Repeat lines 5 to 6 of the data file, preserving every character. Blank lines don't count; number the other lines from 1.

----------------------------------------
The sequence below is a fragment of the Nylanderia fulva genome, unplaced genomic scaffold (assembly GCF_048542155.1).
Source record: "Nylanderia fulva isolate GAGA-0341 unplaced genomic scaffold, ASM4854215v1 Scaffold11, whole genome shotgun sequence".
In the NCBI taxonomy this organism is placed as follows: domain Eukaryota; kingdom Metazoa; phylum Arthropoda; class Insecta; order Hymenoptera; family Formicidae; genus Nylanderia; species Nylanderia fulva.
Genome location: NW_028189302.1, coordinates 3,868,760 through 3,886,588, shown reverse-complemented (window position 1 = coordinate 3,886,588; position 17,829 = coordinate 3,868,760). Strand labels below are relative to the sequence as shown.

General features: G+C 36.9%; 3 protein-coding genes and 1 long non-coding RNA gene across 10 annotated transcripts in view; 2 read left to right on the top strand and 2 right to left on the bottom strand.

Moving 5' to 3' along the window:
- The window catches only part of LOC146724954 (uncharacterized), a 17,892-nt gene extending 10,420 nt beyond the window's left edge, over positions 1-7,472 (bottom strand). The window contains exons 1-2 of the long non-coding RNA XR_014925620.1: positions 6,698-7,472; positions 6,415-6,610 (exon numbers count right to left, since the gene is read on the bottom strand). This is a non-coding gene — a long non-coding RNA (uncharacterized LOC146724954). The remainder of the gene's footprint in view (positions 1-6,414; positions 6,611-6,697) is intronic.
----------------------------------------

General features: G+C 36.9%; 3 protein-coding genes and 1 long non-coding RNA gene across 10 annotated transcripts in view; 2 read left to right on the top strand and 2 right to left on the bottom strand.

Moving 5' to 3' along the window: